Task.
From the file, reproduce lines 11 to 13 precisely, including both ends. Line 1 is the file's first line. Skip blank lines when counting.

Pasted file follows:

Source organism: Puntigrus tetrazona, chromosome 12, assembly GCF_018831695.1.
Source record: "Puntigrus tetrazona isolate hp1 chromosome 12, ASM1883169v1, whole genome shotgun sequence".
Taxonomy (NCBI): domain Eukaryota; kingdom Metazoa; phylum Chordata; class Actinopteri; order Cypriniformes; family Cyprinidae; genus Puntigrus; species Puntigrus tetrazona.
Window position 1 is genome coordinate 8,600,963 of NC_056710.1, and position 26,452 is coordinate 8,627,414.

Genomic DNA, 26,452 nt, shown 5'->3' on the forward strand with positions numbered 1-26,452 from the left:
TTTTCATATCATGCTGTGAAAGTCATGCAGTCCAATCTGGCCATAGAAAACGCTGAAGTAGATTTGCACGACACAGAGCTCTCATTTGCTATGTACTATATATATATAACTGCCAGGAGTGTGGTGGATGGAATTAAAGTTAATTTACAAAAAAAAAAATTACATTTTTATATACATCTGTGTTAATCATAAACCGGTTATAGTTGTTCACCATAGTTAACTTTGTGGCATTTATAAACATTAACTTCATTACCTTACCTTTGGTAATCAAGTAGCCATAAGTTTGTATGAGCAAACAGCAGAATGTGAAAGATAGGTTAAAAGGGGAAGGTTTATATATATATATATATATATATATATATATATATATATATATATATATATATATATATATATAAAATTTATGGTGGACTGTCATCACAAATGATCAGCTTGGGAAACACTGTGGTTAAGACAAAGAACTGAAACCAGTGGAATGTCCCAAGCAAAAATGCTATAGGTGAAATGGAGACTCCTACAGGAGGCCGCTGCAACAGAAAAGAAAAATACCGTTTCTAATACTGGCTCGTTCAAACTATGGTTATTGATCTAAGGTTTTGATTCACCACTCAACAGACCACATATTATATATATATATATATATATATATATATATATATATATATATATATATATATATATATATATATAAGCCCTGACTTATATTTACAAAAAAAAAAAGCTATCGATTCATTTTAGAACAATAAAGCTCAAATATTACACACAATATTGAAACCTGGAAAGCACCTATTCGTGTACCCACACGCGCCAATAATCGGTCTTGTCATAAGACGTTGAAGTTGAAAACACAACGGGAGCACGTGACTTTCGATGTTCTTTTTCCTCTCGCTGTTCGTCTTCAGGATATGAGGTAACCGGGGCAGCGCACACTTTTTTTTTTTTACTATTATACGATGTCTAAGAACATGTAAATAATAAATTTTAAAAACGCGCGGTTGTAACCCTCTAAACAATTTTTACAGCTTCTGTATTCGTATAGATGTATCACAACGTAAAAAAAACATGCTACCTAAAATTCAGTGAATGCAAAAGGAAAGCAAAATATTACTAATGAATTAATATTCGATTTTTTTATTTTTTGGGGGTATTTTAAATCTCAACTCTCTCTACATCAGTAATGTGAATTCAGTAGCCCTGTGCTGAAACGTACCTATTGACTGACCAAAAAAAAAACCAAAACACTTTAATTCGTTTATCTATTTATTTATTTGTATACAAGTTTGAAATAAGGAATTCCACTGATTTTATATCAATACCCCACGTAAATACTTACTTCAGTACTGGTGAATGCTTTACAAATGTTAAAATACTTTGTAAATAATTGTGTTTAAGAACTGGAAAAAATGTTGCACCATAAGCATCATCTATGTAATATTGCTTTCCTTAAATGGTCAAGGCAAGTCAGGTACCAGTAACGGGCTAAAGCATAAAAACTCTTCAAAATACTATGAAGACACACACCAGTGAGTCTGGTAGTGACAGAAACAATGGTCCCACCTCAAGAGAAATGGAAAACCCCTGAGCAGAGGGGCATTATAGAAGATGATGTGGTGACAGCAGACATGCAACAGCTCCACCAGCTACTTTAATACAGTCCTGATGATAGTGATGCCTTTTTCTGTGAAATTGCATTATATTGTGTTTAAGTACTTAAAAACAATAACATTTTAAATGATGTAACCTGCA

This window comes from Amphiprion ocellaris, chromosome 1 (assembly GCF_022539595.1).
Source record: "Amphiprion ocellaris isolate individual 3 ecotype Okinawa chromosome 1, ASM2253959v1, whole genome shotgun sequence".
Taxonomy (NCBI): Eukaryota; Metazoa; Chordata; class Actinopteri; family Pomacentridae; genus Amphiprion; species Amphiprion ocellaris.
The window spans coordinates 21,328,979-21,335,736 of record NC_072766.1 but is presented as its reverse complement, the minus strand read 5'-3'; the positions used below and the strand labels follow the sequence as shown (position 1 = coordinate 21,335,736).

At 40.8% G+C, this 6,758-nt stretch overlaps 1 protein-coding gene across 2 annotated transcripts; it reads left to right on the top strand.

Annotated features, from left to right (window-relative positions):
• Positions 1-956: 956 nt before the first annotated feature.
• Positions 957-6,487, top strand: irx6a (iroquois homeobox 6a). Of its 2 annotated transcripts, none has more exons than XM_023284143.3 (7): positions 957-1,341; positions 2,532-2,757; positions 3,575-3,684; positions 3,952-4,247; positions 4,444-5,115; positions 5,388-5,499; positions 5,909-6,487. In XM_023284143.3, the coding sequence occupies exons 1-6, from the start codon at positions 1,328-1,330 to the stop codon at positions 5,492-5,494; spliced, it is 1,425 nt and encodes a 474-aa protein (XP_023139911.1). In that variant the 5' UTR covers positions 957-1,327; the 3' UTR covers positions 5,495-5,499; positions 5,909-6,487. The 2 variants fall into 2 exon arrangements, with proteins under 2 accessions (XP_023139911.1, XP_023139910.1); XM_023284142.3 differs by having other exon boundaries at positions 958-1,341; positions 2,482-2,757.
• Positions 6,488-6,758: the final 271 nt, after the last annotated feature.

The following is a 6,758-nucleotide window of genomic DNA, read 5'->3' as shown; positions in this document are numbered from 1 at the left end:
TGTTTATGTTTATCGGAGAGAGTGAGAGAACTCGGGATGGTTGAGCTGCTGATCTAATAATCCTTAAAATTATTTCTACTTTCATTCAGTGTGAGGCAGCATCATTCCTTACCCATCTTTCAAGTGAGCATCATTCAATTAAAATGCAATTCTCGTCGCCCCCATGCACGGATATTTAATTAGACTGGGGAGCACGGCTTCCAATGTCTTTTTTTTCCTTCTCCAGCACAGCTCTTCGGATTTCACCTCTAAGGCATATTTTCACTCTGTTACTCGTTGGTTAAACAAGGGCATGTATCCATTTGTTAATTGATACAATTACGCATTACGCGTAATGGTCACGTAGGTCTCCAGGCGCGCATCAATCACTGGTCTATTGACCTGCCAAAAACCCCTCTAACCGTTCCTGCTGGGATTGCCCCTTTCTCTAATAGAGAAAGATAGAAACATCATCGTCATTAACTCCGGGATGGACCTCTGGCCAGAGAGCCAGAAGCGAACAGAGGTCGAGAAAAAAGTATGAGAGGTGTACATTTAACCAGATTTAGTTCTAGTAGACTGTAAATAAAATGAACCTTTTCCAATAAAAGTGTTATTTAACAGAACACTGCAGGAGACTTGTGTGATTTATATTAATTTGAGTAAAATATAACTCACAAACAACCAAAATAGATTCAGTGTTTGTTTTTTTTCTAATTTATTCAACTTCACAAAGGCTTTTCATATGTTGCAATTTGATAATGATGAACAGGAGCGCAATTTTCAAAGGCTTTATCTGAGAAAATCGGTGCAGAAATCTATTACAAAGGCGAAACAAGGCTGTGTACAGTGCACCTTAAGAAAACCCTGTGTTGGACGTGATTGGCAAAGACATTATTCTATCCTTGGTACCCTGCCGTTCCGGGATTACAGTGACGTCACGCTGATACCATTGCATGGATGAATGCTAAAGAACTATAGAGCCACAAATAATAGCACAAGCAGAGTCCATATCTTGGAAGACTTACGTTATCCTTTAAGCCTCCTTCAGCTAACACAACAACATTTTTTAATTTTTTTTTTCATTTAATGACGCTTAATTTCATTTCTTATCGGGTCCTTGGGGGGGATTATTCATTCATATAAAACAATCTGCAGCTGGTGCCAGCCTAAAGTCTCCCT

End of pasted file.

At 40.8% G+C, this 6,758-nt stretch overlaps 1 protein-coding gene across 2 annotated transcripts; it reads left to right on the top strand.

Annotated features, from left to right (window-relative positions):
• Positions 1-956: 956 nt before the first annotated feature.